Over the past few years, the climbing community has seen a surge in the popularity of wood holds. There are a few main reasons for this which we’ll cover in this article.
First, let’s talk about the types of wood you’ll frequently see used to make wood climbing holds. There are a few qualities that go toward making a particular type of wood optimal for being shaped into a climbing hold. The grain on the wood needs to be fairly tight, or chalk gets built up in ridges and the texture is negatively impacted. You might think that means that the tighter the grain, the better. There’s a third option though, Goldilocks! The perfect wood for making climbing holds allows for some absorption of chalk, but not in a way that it creates ridges. We want the wood hold to absorb some of the chalk from your hands because it changes the texture of the hold, making it stickier and therefore easier to use. You’ll notice when you get brand new wood climbing holds that they feel super smooth - a little intimidating, maybe. Never fear, after a bit of use and soaking up some chalk, they’ll get tackier.
So! Now we know a bit about the technicalities of wood holds; let’s cover the reasons that we’ve seen their popularity jump in the last few years.
Wood holds are smoother than traditional plastic climbing holds, which might seem like it would make them harder to use, but they just need a bit of breaking in. When we train on traditional textures, we lose a lot of finger skin. It’s a sacrifice we make to build stronger muscles in tendons in our fingers. Wood holds are much, much gentler on our skin than plastic, while still providing the same strength-building opportunities.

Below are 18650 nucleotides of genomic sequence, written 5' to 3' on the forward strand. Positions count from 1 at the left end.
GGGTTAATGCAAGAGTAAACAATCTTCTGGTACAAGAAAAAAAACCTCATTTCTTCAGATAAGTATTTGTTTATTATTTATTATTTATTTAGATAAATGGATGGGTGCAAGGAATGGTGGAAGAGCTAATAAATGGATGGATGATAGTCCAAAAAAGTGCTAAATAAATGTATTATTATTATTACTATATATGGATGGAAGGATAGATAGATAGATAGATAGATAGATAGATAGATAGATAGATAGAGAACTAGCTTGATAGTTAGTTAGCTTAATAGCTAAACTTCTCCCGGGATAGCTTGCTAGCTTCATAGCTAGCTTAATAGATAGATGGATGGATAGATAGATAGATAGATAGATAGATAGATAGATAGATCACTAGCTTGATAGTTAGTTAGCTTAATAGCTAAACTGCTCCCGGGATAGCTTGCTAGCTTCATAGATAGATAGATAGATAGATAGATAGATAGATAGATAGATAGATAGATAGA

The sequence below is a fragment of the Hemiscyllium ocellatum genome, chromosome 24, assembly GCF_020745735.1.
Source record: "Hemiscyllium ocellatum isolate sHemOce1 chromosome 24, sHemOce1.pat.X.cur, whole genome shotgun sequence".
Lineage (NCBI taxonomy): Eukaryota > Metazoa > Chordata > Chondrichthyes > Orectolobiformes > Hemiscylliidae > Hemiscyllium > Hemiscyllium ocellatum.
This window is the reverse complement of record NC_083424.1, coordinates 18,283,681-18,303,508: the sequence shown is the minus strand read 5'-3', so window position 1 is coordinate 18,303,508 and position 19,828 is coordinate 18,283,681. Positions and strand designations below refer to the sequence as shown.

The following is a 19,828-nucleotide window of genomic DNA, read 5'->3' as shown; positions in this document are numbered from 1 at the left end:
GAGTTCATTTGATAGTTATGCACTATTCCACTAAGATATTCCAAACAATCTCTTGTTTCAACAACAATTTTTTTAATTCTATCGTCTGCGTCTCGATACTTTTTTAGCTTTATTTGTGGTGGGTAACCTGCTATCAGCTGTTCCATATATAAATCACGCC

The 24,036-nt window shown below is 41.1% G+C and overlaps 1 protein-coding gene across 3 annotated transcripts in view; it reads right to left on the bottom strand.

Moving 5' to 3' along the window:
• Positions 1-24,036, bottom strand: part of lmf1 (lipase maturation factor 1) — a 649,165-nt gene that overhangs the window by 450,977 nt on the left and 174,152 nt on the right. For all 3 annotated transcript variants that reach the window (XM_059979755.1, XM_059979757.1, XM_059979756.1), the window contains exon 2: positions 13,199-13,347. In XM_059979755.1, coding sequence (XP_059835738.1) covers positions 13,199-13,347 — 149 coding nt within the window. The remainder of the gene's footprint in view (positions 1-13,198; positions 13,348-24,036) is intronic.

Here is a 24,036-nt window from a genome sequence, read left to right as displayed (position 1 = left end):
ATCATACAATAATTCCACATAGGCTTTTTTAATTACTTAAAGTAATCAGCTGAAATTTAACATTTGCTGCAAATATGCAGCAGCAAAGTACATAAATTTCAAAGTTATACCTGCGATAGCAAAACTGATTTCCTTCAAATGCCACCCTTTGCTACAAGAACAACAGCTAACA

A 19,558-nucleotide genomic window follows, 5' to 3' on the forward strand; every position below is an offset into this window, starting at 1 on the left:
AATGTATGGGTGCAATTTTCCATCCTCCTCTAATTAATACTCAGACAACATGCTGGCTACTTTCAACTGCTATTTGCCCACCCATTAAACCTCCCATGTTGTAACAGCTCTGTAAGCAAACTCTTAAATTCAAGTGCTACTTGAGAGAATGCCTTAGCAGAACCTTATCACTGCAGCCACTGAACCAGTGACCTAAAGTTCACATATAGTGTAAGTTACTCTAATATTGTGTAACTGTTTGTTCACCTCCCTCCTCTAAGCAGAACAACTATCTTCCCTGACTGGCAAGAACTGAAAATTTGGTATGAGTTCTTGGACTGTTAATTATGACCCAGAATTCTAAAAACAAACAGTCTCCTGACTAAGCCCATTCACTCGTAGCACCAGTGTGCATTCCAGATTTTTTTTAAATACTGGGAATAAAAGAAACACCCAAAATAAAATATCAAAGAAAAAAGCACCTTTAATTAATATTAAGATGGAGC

Traditional plastic holds are made of polyurethane resin, a manufactured chemical compound. There are many benefits to this type of hold, but sustainability and environmental responsibility are not among them. Wood holds are sustainably made and sourced and are able to be reused and recycled when they reach the end of their training usefulness.
Wood holds are beautiful - they come in many types of wood from beechwood to poplar to cherry; you can find ones that have been stained a color, and the creativity being shown in the making of wood holds is elevating them to art pieces in many cases. In a time when many of us are working on home climbing solutions, wood holds provide the option to have your climbing training be an attractive-looking installation, instead of something relegated to the unfinished part of your basement.
As with most things - balance is the key. We wouldn’t necessarily recommend moving your entire training routine to wood holds only, but they do provide a balance and variety that’s important to have. Check out our Wood Blocks Hugs and Slots to see what we mean about how pretty they are!